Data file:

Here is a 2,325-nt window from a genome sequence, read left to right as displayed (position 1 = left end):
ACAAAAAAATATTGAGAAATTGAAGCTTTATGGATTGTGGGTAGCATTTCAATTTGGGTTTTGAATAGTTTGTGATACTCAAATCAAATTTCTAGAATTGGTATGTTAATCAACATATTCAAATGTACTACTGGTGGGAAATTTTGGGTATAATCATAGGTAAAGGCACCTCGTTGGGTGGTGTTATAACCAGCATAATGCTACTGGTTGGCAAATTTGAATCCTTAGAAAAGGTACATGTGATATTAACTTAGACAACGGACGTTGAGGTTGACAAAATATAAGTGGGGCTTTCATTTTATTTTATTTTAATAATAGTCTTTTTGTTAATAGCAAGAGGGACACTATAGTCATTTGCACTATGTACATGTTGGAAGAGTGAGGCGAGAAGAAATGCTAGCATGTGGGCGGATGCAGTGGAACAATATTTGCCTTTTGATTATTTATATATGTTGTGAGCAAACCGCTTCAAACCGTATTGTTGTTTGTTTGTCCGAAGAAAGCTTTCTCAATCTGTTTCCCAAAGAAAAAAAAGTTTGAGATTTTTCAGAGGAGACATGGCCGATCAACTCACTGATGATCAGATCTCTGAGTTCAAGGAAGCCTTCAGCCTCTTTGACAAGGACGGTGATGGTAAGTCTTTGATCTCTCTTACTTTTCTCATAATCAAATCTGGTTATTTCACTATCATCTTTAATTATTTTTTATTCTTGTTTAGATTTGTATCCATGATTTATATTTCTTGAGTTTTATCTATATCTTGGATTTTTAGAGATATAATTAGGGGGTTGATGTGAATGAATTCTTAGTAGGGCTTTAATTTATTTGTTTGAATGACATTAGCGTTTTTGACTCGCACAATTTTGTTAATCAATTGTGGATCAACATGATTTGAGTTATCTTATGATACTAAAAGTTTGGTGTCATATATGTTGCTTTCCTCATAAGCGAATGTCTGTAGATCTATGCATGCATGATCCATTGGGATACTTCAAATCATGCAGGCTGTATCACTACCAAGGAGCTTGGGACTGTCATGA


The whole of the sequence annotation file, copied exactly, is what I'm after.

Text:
Here is a 2,325-nt window from a genome sequence, read left to right as displayed (position 1 = left end):
ACAAAAAAATATTGAGAAATTGAAGCTTTATGGATTGTGGGTAGCATTTCAATTTGGGTTTTGAATAGTTTGTGATACTCAAATCAAATTTCTAGAATTGGTATGTTAATCAACATATTCAAATGTACTACTGGTGGGAAATTTTGGGTATAATCATAGGTAAAGGCACCTCGTTGGGTGGTGTTATAACCAGCATAATGCTACTGGTTGGCAAATTTGAATCCTTAGAAAAGGTACATGTGATATTAACTTAGACAACGGACGTTGAGGTTGACAAAATATAAGTGGGGCTTTCATTTTATTTTATTTTAATAATAGTCTTTTTGTTAATAGCAAGAGGGACACTATAGTCATTTGCACTATGTACATGTTGGAAGAGTGAGGCGAGAAGAAATGCTAGCATGTGGGCGGATGCAGTGGAACAATATTTGCCTTTTGATTATTTATATATGTTGTGAGCAAACCGCTTCAAACCGTATTGTTGTTTGTTTGTCCGAAGAAAGCTTTCTCAATCTGTTTCCCAAAGAAAAAAAAGTTTGAGATTTTTCAGAGGAGACATGGCCGATCAACTCACTGATGATCAGATCTCTGAGTTCAAGGAAGCCTTCAGCCTCTTTGACAAGGACGGTGATGGTAAGTCTTTGATCTCTCTTACTTTTCTCATAATCAAATCTGGTTATTTCACTATCATCTTTAATTATTTTTTATTCTTGTTTAGATTTGTATCCATGATTTATATTTCTTGAGTTTTATCTATATCTTGGATTTTTAGAGATATAATTAGGGGGTTGATGTGAATGAATTCTTAGTAGGGCTTTAATTTATTTGTTTGAATGACATTAGCGTTTTTGACTCGCACAATTTTGTTAATCAATTGTGGATCAACATGATTTGAGTTATCTTATGATACTAAAAGTTTGGTGTCATATATGTTGCTTTCCTCATAAGCGAATGTCTGTAGATCTATGCATGCATGATCCATTGGGATACTTCAAATCATGCAGGCTGTATCACTACCAAGGAGCTTGGGACTGTCATGA